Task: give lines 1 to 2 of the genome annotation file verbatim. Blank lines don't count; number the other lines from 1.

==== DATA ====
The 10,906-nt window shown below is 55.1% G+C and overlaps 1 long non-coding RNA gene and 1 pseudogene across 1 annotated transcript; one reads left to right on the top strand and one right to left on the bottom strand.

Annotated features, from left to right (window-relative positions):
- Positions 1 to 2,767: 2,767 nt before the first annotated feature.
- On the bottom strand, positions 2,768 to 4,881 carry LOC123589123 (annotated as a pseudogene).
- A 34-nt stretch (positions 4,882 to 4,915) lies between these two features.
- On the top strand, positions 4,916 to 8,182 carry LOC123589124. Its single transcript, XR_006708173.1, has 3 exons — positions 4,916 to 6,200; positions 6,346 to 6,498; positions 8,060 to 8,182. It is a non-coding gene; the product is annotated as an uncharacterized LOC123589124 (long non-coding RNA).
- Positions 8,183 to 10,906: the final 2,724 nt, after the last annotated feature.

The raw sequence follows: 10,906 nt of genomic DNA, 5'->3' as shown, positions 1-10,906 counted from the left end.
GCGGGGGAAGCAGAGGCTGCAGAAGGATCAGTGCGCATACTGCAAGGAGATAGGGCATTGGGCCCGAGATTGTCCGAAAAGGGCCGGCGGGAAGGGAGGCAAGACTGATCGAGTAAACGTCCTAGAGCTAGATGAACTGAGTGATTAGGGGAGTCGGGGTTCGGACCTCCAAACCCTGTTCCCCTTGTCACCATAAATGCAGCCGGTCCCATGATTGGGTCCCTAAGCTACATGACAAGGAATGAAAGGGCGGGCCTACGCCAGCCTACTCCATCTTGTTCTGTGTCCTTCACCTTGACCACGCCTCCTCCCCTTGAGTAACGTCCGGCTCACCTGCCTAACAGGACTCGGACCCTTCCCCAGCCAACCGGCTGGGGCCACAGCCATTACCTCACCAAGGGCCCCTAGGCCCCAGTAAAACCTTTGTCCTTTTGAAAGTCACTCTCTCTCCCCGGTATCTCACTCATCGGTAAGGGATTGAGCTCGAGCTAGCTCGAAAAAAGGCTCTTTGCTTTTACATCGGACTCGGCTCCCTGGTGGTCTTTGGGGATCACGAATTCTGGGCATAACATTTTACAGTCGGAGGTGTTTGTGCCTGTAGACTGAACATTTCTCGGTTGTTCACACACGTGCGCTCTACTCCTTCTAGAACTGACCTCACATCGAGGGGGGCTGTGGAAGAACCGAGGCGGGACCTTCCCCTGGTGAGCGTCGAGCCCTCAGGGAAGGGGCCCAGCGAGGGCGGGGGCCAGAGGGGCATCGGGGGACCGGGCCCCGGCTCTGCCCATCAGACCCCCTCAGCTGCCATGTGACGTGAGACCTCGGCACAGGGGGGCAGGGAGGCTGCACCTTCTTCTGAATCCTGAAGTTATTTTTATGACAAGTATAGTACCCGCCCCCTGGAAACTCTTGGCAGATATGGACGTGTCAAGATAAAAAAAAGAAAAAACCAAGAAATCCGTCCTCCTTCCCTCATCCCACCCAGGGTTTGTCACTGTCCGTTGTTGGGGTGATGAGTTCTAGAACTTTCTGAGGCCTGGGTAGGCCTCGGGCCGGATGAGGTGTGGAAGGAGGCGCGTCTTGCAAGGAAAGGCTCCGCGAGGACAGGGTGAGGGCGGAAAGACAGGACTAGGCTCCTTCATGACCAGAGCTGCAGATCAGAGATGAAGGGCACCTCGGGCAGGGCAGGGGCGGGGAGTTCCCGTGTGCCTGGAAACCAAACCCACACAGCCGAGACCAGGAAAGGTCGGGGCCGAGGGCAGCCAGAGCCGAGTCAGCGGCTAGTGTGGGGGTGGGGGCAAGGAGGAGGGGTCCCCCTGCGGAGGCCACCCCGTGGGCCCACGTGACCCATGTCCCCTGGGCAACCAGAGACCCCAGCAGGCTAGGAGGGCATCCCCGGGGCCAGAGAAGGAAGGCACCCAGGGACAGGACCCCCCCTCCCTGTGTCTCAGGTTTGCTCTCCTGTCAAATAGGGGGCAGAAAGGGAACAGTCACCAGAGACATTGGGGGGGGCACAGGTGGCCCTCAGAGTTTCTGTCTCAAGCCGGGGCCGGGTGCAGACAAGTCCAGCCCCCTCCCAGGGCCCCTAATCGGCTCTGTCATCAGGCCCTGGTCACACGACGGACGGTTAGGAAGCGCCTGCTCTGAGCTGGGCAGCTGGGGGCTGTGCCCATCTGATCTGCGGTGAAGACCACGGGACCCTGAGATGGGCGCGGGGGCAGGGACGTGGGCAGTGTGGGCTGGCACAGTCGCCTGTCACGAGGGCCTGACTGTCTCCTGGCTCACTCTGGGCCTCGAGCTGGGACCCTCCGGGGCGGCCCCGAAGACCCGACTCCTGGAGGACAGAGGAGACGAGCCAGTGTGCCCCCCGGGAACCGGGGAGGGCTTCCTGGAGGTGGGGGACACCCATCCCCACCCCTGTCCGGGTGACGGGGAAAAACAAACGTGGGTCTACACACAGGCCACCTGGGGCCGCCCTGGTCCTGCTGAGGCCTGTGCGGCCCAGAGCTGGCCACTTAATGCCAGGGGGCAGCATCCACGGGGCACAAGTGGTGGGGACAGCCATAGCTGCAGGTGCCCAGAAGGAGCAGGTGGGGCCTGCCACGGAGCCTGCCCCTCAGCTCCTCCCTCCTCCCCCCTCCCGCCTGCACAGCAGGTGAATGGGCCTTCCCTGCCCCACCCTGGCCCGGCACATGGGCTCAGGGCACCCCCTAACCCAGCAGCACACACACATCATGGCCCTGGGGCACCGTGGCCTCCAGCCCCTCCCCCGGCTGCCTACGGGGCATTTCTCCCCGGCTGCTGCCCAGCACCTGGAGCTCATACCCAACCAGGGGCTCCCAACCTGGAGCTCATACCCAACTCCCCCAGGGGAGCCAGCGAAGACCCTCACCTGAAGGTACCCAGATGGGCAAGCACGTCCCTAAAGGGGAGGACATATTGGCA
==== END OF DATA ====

The 10,906-nt window shown below is 55.1% G+C and overlaps 1 long non-coding RNA gene and 1 pseudogene across 1 annotated transcript; one reads left to right on the top strand and one right to left on the bottom strand.

Annotated features, from left to right (window-relative positions):